• Option 25 — DNS Server Info
  • Option 5 — MTU
  • Option 24 — Route Information
  • Option 1 — Source Link-Layer Address

Note, it uses a link-local IPv6 address FE80::9ec7:a6ff:fe29:e197 as a source. This address will be used as the ‘default-gateway’ by the host. In this packet, an ‘A’ flag set to 1 means a laptop will derive its IPv6 address based on the prefix information 2001:44b8:41e1:cc00::/64 provided by a router. Depending on the Operating System (OS) running on the end device, some devices will choose the EUI-64 method to derive the Interface-ID part of an IPv6 address while other devices will use 64 random bits for better security (you will see both Windows 10 and Mac Book Pro laptops using random bits instead of EUI-64.

There are another two types of neighbor discovery message exchanges called NS — Neighbor Solicitation and NA — Neighbor Advertisement. These are similar to the ARP process in IPv4, where nodes need to learn link-layer addresses (MAC address) before communicating with each other. In IPv6, it is done via NS and NA messages.

Neighbor Solicitation (NS)

Here are the packet details of an attempt to ping from a Dell Laptop to a MacBook Pro (ping 2001:44b8:41e1:cc00:843e:7b93:daa0:6e09 from a Dell Laptop). Here is the NS message sent by the Dell to the MacBook Pro.

First, the Dell laptop needs to find out the MAC address of the MacBook Pro, so it will send an NS message to the solicited-node multicast address of the target (MBP) that has the lower 24 bits from the IPv6 unicast address (ff02::1:ff:a0:6e:09). Every layer 3 multicast address is mapped to a layer 2 multicast MAC address (33:33:xx:xx:xx:xx) where xx:xx:xx:xx are the last 32 bits of the solicited-node multicast address. In this case, the destination MAC address is 33:33:ff:a0:6e:09 (Note, the lower 32 bits came from an IPv6 solicited-node multicast address.

Neighbor Advertisement (NA)

When a device gets an IPv6 address, it will join a solicited-node multicast group to see if any other devices are trying to communicate with it. In our case, the MacBook Pro actively joins its solicited multicast group ff02::1:ff:a0:6e:09. Therefore, it gets to know about NS messages and it will respond with NAs. It will send these directly to a Dell Laptop’s link-layer address (as it was in the NS message). Additionally, it will set flags, in my case:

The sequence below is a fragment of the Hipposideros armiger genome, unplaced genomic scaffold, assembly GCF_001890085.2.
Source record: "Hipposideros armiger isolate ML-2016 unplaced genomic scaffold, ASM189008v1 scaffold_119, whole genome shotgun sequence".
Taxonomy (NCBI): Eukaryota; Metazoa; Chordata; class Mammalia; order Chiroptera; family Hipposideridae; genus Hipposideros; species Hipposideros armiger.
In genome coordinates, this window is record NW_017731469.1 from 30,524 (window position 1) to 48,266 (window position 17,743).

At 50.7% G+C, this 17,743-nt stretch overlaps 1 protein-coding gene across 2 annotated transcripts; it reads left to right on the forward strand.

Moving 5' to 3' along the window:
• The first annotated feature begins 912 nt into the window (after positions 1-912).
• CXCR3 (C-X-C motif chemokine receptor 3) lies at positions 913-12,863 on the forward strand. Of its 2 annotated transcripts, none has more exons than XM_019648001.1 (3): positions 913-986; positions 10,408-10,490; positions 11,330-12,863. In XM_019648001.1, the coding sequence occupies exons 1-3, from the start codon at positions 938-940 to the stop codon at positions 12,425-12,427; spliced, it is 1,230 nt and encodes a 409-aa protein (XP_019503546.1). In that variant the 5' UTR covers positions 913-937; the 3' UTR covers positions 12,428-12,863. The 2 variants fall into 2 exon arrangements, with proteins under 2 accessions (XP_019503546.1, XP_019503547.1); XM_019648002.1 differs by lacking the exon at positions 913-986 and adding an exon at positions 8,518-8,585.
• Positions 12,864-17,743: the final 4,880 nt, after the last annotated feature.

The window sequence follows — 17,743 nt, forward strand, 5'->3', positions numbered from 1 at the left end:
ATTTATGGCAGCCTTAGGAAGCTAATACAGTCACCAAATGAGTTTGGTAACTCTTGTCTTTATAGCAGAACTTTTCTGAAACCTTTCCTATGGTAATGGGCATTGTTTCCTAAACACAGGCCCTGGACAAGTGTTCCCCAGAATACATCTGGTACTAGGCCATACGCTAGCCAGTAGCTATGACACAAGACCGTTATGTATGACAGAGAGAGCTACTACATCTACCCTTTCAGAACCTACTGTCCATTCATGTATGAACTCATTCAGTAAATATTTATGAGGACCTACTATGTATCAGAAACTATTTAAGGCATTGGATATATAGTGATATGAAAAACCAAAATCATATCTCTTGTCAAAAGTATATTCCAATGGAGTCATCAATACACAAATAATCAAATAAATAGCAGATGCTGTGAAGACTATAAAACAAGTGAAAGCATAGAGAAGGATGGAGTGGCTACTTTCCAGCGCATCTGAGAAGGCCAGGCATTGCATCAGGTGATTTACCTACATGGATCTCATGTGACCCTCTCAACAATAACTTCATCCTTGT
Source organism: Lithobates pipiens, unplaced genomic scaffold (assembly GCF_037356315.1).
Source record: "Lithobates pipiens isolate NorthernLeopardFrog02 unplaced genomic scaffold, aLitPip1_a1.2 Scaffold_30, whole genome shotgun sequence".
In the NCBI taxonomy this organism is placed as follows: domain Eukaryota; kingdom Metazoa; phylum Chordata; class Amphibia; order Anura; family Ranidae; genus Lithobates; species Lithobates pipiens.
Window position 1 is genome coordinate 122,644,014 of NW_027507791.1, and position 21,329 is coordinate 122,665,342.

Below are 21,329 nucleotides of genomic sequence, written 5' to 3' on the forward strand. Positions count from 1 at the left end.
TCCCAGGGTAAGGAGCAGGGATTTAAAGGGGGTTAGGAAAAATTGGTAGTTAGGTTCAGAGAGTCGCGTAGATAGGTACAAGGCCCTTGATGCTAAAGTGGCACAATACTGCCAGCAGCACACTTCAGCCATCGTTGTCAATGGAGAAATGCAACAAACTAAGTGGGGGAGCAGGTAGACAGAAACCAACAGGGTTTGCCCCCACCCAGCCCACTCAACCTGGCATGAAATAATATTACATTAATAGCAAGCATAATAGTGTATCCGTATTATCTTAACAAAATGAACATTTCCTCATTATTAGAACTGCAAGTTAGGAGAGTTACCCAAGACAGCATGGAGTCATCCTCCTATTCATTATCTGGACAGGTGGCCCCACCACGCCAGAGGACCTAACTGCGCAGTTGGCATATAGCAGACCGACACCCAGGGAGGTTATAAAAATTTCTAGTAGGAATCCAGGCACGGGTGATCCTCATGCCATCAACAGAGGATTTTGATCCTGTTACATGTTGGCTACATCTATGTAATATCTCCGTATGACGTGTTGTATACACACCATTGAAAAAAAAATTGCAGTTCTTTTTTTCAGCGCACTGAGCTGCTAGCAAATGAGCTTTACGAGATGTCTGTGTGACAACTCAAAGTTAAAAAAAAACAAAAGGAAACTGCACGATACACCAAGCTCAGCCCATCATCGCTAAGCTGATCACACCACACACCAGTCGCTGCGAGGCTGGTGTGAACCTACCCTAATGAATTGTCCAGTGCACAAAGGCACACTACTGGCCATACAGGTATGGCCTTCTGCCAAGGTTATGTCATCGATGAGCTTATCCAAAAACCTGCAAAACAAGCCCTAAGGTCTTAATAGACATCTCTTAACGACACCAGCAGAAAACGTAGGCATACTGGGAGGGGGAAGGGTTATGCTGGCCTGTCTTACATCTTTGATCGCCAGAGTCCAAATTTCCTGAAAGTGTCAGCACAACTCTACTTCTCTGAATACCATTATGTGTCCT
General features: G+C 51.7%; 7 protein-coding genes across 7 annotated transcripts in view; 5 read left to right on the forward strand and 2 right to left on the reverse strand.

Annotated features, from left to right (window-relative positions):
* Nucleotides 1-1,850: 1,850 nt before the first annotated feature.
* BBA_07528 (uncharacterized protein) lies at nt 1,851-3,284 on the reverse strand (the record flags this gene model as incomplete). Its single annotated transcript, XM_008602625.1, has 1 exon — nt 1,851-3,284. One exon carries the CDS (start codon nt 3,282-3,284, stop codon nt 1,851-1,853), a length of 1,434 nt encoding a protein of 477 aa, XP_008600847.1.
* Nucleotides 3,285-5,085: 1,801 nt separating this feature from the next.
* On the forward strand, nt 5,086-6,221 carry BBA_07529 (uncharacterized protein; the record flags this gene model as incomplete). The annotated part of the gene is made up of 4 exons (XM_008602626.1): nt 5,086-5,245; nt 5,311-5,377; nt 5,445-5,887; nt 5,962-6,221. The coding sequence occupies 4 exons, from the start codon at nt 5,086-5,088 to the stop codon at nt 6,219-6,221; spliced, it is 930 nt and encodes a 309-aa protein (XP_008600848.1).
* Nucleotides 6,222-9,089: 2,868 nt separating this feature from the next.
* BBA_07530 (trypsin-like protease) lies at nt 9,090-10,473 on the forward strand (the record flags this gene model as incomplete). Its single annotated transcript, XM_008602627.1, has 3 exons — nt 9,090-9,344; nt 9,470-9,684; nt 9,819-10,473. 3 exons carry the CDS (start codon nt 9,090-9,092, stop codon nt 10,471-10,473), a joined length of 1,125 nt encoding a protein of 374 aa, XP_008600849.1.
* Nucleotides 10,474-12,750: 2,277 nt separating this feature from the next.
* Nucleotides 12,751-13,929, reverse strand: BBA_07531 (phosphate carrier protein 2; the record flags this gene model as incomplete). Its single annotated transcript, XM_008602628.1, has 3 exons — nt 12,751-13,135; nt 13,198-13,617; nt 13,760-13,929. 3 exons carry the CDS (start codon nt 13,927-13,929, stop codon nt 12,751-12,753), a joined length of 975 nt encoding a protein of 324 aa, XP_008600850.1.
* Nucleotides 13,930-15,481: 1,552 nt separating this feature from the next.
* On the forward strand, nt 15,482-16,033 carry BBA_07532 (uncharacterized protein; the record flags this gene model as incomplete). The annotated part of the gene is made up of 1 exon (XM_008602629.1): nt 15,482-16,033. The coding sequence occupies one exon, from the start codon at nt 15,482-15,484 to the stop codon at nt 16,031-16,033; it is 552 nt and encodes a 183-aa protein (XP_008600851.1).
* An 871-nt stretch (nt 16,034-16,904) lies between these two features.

• Router flag 0 as a response going from another node.
  • Solicited flag 1 as its response to an NS message. 
  • Override set to 1, to let others know about it is link-layer address.

Once the layer 2 address is known by each node, they will communicate directly (frame 128 – 135 as shown below). Here is the capture of frame 126-135 for your reference.

The screenshot below shows frame 128, which illustrates how Dell laptops use MacBook Pro MAC addresses as layer 2 destination addresses.

Duplicate Address Detection (DAD)

There is a special type of NS message used for DAD. In this case, NS messages source an unspecified IPv6 address ::/128 and a destined solicited-node multicast address of the IPv6 address it intends to use.

Redirect (ICMPv6)

Since my test setup does not have multiple routers, I could not see ICMPv6 redirect messages in the captures.

Adapted from original post which appeared on mrn-cciew.

Raskia Nayanajith is a networking professional with 15 years’ experience in ICT and Cisco technologies.